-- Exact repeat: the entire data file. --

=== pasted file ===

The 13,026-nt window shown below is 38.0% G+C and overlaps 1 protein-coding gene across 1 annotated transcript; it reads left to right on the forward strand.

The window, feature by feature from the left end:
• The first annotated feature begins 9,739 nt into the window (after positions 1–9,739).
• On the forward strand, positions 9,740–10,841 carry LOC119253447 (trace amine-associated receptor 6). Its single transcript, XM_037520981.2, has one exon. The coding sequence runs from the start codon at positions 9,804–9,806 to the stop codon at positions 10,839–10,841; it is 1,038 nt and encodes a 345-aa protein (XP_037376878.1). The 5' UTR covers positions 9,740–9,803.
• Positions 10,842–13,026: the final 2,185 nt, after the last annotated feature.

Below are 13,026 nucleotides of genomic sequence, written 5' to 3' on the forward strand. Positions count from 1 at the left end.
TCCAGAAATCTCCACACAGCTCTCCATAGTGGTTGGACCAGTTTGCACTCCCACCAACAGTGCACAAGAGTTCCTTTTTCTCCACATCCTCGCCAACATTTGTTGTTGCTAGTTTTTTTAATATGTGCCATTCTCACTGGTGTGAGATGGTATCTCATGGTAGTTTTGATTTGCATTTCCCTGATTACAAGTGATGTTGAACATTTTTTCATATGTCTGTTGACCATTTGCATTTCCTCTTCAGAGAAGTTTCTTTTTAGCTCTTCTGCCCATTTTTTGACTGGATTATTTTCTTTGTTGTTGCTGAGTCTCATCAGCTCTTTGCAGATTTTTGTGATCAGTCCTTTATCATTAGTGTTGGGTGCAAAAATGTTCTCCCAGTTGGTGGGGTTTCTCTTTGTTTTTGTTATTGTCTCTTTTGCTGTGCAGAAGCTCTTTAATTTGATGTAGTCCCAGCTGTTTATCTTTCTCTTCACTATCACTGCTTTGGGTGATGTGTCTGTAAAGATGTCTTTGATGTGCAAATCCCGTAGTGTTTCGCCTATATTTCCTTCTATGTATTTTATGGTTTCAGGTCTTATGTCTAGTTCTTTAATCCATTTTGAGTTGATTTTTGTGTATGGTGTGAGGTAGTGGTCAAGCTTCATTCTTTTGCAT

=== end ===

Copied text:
The 13,026-nt window shown below is 38.0% G+C and overlaps 1 protein-coding gene across 1 annotated transcript; it reads left to right on the forward strand.

The window, feature by feature from the left end:
• The first annotated feature begins 9,739 nt into the window (after positions 1–9,739).
• On the forward strand, positions 9,740–10,841 carry LOC119253447 (trace amine-associated receptor 6). Its single transcript, XM_037520981.2, has one exon. The coding sequence runs from the start codon at positions 9,804–9,806 to the stop codon at positions 10,839–10,841; it is 1,038 nt and encodes a 345-aa protein (XP_037376878.1). The 5' UTR covers positions 9,740–9,803.
• Positions 10,842–13,026: the final 2,185 nt, after the last annotated feature.

Below are 13,026 nucleotides of genomic sequence, written 5' to 3' on the forward strand. Positions count from 1 at the left end.
TCCAGAAATCTCCACACAGCTCTCCATAGTGGTTGGACCAGTTTGCACTCCCACCAACAGTGCACAAGAGTTCCTTTTTCTCCACATCCTCGCCAACATTTGTTGTTGCTAGTTTTTTTAATATGTGCCATTCTCACTGGTGTGAGATGGTATCTCATGGTAGTTTTGATTTGCATTTCCCTGATTACAAGTGATGTTGAACATTTTTTCATATGTCTGTTGACCATTTGCATTTCCTCTTCAGAGAAGTTTCTTTTTAGCTCTTCTGCCCATTTTTTGACTGGATTATTTTCTTTGTTGTTGCTGAGTCTCATCAGCTCTTTGCAGATTTTTGTGATCAGTCCTTTATCATTAGTGTTGGGTGCAAAAATGTTCTCCCAGTTGGTGGGGTTTCTCTTTGTTTTTGTTATTGTCTCTTTTGCTGTGCAGAAGCTCTTTAATTTGATGTAGTCCCAGCTGTTTATCTTTCTCTTCACTATCACTGCTTTGGGTGATGTGTCTGTAAAGATGTCTTTGATGTGCAAATCCCGTAGTGTTTCGCCTATATTTCCTTCTATGTATTTTATGGTTTCAGGTCTTATGTCTAGTTCTTTAATCCATTTTGAGTTGATTTTTGTGTATGGTGTGAGGTAGTGGTCAAGCTTCATTCTTTTGCAT